Today the Bandshell Café is leased to Acqua Dolce (formerly Gossip Restaurant). For more information please visit Acqua Dolce.
George W. Gouinlock (1861-1932) was born in Paris, Ontario. Gouinlock began his career in Toronto with the architectural firm of Kennedy and Holland in 1886. In 1888, he set up a practice with G.W. King, but from 1901 until 1921 Gouinlock practised alone.
In the early 1900s, Gouinlock was approached by Toronto City Council to redesign the west end of the Toronto Industrial Exhibition (later known as the Canadian National Exhibition). Many of the buildings on the site at the time were wooden structures that were not meant to be permanent. Between 1902 and 1912 Gouinlock transformed the western end of the exhibition grounds with fifteen new structures set amidst broad boulevards and an open plaza. Gouinlock’s architectural plan was heavily influenced by the Beaux-Arts classical design he had encountered at Chicago’s World’s Columbia Exposition in 1893.
Unlike other Exhibition Place buildings by George W. Gouinlock, the Fire Hall and Police Station was not designed in the Beaux-Arts style. Instead, it has an eclectic architectural design featuring a clock tower, polychrome brick banding and a shallow pitched copper roof. The Fire Hall and Police Station has Arts and Crafts design elements. Its red brick exterior is designed in contrasting colours and textures and includes Tudor style detailing executed in wood and stucco. The building was also designed with wide entranceways, allowing easy access to the building for people and vehicles.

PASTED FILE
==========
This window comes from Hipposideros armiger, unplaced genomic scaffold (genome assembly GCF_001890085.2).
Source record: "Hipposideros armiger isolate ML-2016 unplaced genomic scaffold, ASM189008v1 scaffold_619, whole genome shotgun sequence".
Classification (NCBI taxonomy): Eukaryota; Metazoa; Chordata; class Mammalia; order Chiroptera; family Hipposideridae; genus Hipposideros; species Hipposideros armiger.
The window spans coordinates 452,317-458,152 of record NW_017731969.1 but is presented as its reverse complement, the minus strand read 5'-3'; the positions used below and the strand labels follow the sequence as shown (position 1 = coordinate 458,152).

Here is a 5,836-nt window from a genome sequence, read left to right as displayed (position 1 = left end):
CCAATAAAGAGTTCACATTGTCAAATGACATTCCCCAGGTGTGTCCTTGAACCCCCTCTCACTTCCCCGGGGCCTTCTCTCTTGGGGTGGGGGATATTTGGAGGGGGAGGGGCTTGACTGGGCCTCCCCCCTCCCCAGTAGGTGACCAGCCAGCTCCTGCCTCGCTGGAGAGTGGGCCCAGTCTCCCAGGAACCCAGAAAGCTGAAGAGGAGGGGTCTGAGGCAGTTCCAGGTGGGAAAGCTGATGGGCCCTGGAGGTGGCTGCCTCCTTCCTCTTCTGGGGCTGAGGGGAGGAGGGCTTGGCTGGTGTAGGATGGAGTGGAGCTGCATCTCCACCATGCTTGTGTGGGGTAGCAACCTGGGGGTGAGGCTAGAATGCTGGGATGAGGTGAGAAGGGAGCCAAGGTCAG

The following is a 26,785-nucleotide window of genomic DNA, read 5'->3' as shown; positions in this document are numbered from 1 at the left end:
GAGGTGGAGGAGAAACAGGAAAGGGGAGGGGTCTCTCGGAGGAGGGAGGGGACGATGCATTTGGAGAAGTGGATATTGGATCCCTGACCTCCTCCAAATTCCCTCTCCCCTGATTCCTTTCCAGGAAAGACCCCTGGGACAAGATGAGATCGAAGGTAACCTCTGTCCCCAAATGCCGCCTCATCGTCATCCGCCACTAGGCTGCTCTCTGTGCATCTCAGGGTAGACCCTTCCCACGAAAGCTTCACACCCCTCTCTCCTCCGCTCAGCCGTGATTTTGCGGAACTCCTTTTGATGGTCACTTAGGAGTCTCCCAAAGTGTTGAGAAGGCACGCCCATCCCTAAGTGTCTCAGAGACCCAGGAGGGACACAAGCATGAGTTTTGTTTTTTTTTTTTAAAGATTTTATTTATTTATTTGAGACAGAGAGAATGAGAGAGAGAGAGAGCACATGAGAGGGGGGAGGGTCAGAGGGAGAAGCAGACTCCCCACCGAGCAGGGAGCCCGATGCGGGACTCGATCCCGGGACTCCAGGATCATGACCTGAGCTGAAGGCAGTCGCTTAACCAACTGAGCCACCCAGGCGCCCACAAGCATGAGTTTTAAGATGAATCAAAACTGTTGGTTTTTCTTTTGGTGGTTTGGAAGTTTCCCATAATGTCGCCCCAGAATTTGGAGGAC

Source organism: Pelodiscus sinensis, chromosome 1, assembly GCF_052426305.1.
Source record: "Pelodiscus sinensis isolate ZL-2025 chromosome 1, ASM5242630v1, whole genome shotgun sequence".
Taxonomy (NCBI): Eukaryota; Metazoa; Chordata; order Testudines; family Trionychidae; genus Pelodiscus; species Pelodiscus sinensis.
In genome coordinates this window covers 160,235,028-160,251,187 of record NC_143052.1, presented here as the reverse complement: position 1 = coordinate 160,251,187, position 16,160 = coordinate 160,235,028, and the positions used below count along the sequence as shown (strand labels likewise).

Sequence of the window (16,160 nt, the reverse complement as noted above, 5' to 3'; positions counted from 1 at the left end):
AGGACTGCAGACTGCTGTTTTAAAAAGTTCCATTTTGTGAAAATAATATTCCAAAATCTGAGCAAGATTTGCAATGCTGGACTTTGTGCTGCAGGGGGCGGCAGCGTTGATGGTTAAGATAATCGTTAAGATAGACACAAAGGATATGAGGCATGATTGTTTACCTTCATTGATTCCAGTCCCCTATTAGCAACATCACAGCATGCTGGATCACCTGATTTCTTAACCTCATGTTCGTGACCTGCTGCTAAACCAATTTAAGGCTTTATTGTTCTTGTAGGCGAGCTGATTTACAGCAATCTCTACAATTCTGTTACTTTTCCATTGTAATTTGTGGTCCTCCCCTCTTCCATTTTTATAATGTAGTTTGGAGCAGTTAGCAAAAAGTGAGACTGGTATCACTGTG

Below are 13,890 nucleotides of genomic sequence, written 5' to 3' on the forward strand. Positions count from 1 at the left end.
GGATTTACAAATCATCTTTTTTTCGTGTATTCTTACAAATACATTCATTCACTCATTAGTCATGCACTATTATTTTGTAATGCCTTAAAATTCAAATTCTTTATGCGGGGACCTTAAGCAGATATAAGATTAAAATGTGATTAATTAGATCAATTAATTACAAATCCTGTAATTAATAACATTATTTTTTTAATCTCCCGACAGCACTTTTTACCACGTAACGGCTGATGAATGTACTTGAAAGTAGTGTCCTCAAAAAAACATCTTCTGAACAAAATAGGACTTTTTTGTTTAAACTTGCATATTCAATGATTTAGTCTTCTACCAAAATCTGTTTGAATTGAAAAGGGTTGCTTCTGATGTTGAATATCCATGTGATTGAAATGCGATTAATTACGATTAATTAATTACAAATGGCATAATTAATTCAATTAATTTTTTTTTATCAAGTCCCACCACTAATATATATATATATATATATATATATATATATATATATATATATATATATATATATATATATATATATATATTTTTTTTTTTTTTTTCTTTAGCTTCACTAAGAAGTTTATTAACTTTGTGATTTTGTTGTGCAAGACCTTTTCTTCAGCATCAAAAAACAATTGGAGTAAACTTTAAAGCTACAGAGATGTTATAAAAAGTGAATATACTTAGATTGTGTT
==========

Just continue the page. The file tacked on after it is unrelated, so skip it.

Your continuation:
Although the Fire Hall and Police Station has undergone several planned alterations, such as one major restoration in 1981 to bring the building to Ontario Building Code standards as well as having modern, roll-up doors installed, the structure's basic character remains intact.
The Fire Hall and Police Station is divided into two sections. A detachment of the Toronto Police Services occupied a portion of the Fire Hall and Police Station year-round for a period of time from 2004 to 2013. In 2012, a detachment of Toronto Fire Services began to occupy the Fire Hall on a full time year round basis. Prior to 2012, Toronto Fire Services were only on site during the CNE. During the CNE Toronto Fire Services provide educational programming to visitors. In 2016, a detachment of Toronto Parks, Forestry & Recreation division took up residence in a portion of the Fire Hall for use as administrative services.